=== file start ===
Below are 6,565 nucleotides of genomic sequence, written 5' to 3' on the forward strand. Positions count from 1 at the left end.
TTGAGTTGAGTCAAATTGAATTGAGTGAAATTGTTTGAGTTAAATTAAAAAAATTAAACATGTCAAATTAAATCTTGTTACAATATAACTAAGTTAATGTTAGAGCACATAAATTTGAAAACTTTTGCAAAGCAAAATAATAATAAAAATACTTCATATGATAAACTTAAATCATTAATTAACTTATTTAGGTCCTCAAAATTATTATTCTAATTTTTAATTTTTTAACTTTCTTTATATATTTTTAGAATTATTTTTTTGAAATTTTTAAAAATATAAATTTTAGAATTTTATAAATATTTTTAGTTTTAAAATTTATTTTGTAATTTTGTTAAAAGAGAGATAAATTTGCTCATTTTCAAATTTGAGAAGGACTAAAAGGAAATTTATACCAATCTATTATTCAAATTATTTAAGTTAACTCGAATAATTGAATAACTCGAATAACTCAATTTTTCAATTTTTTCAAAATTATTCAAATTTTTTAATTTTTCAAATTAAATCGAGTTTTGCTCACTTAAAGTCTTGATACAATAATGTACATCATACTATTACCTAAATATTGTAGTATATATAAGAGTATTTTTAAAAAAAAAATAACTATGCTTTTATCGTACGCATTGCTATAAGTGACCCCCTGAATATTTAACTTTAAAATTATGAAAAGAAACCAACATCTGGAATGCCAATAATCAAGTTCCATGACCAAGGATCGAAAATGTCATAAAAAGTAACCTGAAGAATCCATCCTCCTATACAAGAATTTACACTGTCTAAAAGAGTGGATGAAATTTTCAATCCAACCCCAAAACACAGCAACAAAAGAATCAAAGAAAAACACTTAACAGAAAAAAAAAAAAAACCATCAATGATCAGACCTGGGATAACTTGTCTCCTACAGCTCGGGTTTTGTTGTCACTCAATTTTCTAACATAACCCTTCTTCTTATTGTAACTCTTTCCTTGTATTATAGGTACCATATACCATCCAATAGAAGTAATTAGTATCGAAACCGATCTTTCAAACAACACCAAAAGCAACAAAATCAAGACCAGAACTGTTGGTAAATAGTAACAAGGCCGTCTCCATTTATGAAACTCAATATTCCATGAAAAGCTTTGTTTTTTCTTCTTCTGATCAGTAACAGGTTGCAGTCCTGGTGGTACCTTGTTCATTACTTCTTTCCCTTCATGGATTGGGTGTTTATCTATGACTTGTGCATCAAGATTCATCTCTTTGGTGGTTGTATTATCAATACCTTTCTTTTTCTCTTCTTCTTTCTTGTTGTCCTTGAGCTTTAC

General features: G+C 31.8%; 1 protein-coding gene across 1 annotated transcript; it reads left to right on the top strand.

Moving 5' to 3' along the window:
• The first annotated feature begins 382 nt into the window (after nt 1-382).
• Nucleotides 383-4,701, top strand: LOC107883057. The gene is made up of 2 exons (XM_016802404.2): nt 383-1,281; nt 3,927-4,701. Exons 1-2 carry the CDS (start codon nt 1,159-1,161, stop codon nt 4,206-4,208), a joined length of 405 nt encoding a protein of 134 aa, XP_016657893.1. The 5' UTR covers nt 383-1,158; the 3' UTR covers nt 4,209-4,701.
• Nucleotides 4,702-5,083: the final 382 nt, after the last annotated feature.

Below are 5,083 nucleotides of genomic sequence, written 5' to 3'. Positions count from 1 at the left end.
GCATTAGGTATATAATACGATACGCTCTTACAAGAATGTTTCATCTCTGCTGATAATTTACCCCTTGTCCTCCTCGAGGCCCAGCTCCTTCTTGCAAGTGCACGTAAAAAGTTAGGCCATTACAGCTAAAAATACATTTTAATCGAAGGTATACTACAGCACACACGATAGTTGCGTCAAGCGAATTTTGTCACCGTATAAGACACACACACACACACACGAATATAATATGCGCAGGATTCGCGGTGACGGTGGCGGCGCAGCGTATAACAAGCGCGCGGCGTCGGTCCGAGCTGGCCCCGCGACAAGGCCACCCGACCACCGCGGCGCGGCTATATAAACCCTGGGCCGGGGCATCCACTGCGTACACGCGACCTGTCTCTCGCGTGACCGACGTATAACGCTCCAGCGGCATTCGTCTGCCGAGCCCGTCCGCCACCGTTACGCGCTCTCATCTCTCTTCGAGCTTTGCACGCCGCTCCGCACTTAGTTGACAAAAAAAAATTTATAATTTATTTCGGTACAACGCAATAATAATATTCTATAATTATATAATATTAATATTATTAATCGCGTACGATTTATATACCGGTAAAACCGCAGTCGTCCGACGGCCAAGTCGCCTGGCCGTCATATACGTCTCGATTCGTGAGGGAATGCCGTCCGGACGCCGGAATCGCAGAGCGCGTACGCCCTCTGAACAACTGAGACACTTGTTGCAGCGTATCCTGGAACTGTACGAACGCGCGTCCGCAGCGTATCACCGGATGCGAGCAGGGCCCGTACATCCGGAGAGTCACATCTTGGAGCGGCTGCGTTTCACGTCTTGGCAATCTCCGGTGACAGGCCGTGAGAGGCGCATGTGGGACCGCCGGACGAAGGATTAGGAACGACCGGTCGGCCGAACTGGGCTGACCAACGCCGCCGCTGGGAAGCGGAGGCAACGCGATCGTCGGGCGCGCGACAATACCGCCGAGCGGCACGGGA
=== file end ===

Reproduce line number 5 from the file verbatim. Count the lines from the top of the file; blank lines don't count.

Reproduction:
• The first annotated feature begins 382 nt into the window (after nt 1-382).